Although they aren’t on the market yet, hydrogen appliances aren’t the stuff of science fiction.
Hydrogen produces water when burnt in air, rather than the carbon dioxide created by burning gas. So with the existing gas network supplying 86% of Great Britain’s homes, switching to hydrogen could be a ‘low-disruption’ solution to decarbonising homes.
We visited the ‘hydrogen home’ in Gateshead – where hydrogen boilers, cookers and fireplaces are on display – to find out what they’re like to use.
Read on to find out more about these appliances and the role hydrogen could play in the future of home heating.
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The hydrogen homes
In July 2021, two semi-detached houses equipped with appliances that run on 100% hydrogen gas opened to the public.
As the result of a partnership between Cadent and Northern Gas Networks and the government’s Department for Business, Energy and Industrial Strategy, the exhibition offers a glimpse of what a hydrogen home of the future could look like.
Watch the video to see some of the appliances in action and learn more about the benefits of hydrogen heating, as well as the obstacles that need to be overcome.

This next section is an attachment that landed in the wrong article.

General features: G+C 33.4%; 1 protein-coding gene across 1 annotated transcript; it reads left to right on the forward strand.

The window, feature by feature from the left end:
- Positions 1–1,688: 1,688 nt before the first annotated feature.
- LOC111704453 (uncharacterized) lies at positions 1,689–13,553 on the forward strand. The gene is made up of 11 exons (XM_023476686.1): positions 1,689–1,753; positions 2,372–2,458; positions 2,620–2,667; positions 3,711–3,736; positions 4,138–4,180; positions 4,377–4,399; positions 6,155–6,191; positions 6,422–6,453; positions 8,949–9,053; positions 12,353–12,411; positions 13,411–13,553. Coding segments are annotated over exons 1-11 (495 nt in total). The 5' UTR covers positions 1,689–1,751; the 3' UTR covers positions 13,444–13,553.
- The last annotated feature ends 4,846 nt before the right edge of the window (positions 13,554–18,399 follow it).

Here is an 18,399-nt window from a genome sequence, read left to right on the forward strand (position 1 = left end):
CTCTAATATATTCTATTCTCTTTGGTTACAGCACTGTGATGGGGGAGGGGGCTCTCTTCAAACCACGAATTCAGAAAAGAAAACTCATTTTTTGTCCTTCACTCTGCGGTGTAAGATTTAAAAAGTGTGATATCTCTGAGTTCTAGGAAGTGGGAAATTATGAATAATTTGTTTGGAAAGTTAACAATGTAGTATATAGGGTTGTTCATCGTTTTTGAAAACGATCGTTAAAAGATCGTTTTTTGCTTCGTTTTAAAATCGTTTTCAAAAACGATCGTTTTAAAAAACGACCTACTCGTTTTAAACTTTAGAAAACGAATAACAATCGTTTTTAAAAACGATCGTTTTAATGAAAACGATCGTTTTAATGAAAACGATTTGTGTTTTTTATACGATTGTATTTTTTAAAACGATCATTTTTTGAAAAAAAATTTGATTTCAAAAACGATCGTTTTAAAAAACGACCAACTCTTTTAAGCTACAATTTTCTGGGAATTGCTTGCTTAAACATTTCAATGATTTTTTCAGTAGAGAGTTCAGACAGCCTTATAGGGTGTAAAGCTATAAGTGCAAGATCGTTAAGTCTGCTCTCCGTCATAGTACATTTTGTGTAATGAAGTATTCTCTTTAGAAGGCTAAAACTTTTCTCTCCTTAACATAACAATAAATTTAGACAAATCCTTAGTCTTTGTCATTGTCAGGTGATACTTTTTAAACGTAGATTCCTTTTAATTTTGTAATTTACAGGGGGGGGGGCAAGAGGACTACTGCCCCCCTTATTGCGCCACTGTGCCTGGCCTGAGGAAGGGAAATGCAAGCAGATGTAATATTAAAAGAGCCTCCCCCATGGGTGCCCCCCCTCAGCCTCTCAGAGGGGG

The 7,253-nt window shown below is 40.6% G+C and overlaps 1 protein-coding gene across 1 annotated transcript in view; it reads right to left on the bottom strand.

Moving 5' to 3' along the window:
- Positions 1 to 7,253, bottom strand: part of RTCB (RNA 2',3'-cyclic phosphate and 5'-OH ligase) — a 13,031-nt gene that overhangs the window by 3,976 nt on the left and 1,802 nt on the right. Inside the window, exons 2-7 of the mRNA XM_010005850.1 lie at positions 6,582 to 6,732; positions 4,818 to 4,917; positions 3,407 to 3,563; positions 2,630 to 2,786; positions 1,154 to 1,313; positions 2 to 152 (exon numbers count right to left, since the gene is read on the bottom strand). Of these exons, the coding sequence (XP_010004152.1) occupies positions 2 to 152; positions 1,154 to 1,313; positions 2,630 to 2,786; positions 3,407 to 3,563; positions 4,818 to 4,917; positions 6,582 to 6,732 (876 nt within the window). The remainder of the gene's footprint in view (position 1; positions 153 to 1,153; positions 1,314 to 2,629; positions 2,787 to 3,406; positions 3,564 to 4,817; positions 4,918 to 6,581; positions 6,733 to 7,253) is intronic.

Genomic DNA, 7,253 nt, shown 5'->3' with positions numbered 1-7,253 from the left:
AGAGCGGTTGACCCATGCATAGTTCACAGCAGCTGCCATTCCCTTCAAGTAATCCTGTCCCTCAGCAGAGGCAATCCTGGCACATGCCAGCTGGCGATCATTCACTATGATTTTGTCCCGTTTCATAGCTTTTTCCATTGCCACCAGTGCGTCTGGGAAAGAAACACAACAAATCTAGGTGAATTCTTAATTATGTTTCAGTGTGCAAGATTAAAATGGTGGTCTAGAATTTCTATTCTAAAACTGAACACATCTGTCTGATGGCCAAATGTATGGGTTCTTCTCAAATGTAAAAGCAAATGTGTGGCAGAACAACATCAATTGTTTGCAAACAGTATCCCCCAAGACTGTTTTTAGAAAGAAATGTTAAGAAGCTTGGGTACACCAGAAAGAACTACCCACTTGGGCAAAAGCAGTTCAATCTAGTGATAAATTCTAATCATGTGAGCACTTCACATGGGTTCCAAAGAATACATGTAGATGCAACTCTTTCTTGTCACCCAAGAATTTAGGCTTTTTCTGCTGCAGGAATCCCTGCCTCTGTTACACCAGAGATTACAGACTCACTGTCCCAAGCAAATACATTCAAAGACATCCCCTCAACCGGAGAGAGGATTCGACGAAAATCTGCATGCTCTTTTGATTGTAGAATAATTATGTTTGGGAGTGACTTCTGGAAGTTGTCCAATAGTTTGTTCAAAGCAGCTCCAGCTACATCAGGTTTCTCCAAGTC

You’ll still be able to install new gas boilers until around the mid-2030s. If you need to replace your boiler now, read our Best Buy boiler reviews to find an efficient, reliable model.
Hydrogen boilers and appliances
‘The hydrogen home feels much like any other modern home. The hydrogen appliances look and (apart from some small differences) operate exactly like the natural gas appliances we currently have. A switch to hydrogen will leave your home feeling very much as it does today.
However, there are important questions to answer before we know how big the role is that hydrogen will play. Although if a switch to hydrogen does become an option to consumers, it’s set to be one that will cause minimal disruption or change in lifestyle.’
Sam Morris, Which? researcher/writer
There are two prototype hydrogen boilers from Baxi and Worcester Bosch at the hydrogen homes.
They use the same casing as gas boilers that are currently on the market. This means they are the same size and shape, and use the same controls, as today’s gas boilers.
When turned on, the boiler fires up with the familiar sound of a regular boiler, and within minutes the radiators are hot, giving the instant heat we’re used to from natural gas boilers.